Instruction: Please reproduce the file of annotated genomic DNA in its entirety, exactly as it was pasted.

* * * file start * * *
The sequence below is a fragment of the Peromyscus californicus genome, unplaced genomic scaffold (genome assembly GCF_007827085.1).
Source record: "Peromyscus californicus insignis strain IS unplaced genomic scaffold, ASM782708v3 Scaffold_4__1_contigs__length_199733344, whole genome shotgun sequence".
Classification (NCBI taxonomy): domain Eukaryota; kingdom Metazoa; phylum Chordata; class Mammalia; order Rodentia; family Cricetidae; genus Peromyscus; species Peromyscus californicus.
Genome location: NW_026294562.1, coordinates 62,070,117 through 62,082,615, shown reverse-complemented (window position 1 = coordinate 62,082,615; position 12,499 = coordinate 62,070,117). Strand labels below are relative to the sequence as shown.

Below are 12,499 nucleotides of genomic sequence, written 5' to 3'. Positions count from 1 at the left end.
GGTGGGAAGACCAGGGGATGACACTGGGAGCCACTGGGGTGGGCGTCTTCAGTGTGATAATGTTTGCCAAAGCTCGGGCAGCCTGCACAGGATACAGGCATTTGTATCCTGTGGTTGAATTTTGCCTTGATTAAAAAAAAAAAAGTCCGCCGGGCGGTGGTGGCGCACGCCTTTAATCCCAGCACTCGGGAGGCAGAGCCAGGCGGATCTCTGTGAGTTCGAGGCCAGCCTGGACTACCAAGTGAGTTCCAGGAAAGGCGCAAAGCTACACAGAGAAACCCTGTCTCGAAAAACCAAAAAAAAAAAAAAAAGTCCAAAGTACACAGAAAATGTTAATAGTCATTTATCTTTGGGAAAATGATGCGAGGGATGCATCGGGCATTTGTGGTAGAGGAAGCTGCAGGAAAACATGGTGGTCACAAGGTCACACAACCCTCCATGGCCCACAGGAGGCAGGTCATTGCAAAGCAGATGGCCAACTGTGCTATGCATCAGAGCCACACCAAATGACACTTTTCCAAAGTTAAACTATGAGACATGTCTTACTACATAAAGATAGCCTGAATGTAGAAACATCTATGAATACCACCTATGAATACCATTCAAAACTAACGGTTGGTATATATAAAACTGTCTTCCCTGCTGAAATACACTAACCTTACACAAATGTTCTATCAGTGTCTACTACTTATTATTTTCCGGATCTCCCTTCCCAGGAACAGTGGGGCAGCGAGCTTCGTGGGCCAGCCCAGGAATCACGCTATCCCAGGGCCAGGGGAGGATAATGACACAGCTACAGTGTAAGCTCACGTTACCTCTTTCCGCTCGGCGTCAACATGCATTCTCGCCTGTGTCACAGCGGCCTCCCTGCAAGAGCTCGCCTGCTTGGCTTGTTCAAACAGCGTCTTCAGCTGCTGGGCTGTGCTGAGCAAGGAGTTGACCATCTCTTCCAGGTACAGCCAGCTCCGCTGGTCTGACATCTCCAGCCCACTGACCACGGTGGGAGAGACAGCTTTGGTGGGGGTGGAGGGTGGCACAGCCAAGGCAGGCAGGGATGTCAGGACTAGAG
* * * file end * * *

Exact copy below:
The sequence below is a fragment of the Peromyscus californicus genome, unplaced genomic scaffold (genome assembly GCF_007827085.1).
Source record: "Peromyscus californicus insignis strain IS unplaced genomic scaffold, ASM782708v3 Scaffold_4__1_contigs__length_199733344, whole genome shotgun sequence".
Classification (NCBI taxonomy): domain Eukaryota; kingdom Metazoa; phylum Chordata; class Mammalia; order Rodentia; family Cricetidae; genus Peromyscus; species Peromyscus californicus.
Genome location: NW_026294562.1, coordinates 62,070,117 through 62,082,615, shown reverse-complemented (window position 1 = coordinate 62,082,615; position 12,499 = coordinate 62,070,117). Strand labels below are relative to the sequence as shown.

Below are 12,499 nucleotides of genomic sequence, written 5' to 3'. Positions count from 1 at the left end.
GGTGGGAAGACCAGGGGATGACACTGGGAGCCACTGGGGTGGGCGTCTTCAGTGTGATAATGTTTGCCAAAGCTCGGGCAGCCTGCACAGGATACAGGCATTTGTATCCTGTGGTTGAATTTTGCCTTGATTAAAAAAAAAAAAGTCCGCCGGGCGGTGGTGGCGCACGCCTTTAATCCCAGCACTCGGGAGGCAGAGCCAGGCGGATCTCTGTGAGTTCGAGGCCAGCCTGGACTACCAAGTGAGTTCCAGGAAAGGCGCAAAGCTACACAGAGAAACCCTGTCTCGAAAAACCAAAAAAAAAAAAAAAAGTCCAAAGTACACAGAAAATGTTAATAGTCATTTATCTTTGGGAAAATGATGCGAGGGATGCATCGGGCATTTGTGGTAGAGGAAGCTGCAGGAAAACATGGTGGTCACAAGGTCACACAACCCTCCATGGCCCACAGGAGGCAGGTCATTGCAAAGCAGATGGCCAACTGTGCTATGCATCAGAGCCACACCAAATGACACTTTTCCAAAGTTAAACTATGAGACATGTCTTACTACATAAAGATAGCCTGAATGTAGAAACATCTATGAATACCACCTATGAATACCATTCAAAACTAACGGTTGGTATATATAAAACTGTCTTCCCTGCTGAAATACACTAACCTTACACAAATGTTCTATCAGTGTCTACTACTTATTATTTTCCGGATCTCCCTTCCCAGGAACAGTGGGGCAGCGAGCTTCGTGGGCCAGCCCAGGAATCACGCTATCCCAGGGCCAGGGGAGGATAATGACACAGCTACAGTGTAAGCTCACGTTACCTCTTTCCGCTCGGCGTCAACATGCATTCTCGCCTGTGTCACAGCGGCCTCCCTGCAAGAGCTCGCCTGCTTGGCTTGTTCAAACAGCGTCTTCAGCTGCTGGGCTGTGCTGAGCAAGGAGTTGACCATCTCTTCCAGGTACAGCCAGCTCCGCTGGTCTGACATCTCCAGCCCACTGACCACGGTGGGAGAGACAGCTTTGGTGGGGGTGGAGGGTGGCACAGCCAAGGCAGGCAGGGATGTCAGGACTAGAG